April 2003 Bulletin

The making of an OLC course, part III

Final installment of a "behind the scenes" look at the creation of a surgical skills program

By Carolyn Rogers

The Orthopaedic Learning Center (OLC) was abuzz with activity on Friday, Oct. 25, 2002–the first day of the two-and-a half-day surgical skills course, "Current Techniques in Knee Arthroplasty: Unicondylar, Primary and Revision." The course had reached full capacity nearly two months earlier and as the program got underway, every one of the 96 registrants was present and accounted for.

Although the scene was bustling, the day was unfolding precisely as planned–thanks to two-plus years of preparation by the course co-chairmen, course operations department staff and OLC staff.

This article is the last in a three-part series that looks "behind the scenes" at the "Making of an OLC course." This final installment reviews the course experience, listens in on the post-course "debriefing" and provides a sneak peek at plans for the 2003 course.

Morning of the course

By 6 a.m. Friday morning, most of the "key players"–course chairmen, coordinators and faculty–had already gathered at the OLC for last-minute preparations. Within an hour, a majority of the course participants had arrived as well.

The immediate challenge the group faced that morning was how best to make use of the available space and equipment.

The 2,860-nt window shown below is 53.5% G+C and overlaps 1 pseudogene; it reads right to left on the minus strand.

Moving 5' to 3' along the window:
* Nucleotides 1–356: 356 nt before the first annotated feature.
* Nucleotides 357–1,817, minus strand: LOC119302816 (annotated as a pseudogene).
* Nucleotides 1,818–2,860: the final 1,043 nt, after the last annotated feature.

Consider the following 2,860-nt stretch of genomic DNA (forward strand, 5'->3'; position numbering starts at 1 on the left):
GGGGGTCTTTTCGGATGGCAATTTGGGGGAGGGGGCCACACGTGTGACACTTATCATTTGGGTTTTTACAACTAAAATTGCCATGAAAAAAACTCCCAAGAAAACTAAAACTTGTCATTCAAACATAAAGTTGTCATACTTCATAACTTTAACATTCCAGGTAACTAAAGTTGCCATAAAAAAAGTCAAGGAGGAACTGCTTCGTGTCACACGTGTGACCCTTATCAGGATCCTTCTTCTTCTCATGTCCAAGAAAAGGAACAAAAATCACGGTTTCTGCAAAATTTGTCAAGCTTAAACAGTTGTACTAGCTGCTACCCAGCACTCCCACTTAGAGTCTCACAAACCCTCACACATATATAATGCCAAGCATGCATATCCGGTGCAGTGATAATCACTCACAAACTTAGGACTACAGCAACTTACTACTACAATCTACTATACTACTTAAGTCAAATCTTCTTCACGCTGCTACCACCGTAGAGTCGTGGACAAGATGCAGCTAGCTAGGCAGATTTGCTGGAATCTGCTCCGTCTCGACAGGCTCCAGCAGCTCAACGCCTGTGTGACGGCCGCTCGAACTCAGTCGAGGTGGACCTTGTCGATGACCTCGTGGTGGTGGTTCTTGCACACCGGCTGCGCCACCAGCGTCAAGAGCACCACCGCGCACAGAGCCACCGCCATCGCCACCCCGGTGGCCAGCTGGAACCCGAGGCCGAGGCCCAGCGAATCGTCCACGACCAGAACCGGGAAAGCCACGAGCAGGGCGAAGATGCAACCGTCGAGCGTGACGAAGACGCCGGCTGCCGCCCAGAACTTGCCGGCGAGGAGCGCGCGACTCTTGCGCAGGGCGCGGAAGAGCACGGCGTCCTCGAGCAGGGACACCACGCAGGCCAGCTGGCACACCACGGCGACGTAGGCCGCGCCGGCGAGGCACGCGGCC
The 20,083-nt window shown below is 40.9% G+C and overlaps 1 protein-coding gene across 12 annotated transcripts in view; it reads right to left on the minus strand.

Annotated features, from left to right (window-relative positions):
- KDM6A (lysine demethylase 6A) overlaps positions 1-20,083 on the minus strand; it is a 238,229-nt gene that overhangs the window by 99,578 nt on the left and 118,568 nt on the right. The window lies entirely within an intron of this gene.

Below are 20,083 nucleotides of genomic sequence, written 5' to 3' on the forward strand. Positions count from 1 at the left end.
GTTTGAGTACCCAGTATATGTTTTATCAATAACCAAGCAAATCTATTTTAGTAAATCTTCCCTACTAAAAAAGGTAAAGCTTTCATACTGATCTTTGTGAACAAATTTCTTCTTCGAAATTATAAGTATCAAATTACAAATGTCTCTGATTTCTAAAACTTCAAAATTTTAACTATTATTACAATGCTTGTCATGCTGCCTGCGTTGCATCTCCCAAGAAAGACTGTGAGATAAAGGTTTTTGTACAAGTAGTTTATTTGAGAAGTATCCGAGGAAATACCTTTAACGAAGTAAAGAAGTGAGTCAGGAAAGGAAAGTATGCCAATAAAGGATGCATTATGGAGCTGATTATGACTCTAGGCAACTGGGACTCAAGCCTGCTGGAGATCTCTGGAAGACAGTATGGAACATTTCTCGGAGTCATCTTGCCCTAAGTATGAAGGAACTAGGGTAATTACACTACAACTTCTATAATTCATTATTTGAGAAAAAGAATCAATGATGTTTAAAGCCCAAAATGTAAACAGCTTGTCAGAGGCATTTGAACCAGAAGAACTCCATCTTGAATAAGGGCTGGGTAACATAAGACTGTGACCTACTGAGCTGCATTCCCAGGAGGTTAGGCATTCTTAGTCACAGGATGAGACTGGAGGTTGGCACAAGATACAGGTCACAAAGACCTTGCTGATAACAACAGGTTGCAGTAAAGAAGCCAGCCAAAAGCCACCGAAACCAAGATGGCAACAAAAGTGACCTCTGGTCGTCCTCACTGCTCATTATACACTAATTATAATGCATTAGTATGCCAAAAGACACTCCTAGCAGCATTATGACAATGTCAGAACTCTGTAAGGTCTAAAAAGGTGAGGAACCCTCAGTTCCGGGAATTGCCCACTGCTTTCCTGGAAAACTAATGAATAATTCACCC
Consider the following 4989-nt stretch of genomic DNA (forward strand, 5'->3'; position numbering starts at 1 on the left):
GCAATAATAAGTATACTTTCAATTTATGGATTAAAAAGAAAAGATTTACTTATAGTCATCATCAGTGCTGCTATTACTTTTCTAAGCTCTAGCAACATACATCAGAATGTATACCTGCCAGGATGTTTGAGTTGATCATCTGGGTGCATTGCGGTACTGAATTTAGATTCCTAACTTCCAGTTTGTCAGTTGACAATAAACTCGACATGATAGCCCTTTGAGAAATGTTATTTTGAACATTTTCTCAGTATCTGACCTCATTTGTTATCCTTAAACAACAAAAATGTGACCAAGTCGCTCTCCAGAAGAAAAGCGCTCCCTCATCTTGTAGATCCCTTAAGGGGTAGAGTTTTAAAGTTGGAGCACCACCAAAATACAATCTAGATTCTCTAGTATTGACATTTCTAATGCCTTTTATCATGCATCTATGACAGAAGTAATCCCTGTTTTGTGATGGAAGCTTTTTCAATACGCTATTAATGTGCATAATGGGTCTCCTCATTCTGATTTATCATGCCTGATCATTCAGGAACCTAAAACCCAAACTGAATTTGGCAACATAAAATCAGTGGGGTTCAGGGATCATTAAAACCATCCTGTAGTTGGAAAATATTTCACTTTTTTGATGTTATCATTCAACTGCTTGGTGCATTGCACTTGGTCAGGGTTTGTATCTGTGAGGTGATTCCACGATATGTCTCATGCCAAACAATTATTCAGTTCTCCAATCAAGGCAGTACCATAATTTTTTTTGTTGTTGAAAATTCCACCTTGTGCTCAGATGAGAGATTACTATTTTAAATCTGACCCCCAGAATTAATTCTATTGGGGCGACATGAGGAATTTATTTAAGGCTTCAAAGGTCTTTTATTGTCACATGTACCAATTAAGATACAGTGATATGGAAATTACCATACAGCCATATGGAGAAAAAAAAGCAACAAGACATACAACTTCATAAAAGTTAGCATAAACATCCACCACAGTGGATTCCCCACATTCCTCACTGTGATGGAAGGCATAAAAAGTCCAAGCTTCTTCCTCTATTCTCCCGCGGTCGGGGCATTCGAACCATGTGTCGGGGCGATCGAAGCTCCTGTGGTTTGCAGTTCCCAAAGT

"When a course is full like this, the OLC resources are stretched to the limit," explains course co-chair Daniel J. Berry, MD. "We have to optimize the amount of equipment available and make the best use of the space, which can be a challenge."

New format

Maximizing available space and equipment was made even more difficult this year due to the introduction of a new course format. In previous years, participants were divided into two groups for the hands-on skills labs, but the new format called for all registrants to participate in these labs simultaneously–two stations to a lab table, two participants to a station.

Although a shortage of equipment was somewhat of a concern, most participants and faculty seemed to appreciate the new format.

Long days, high energy

To the casual observer, the two-and-a half-day course flies by in a whirl of activity. Anyone envisioning long days in a lecture room is in for a surprise–this course provides a truly "hands-on" learning experience.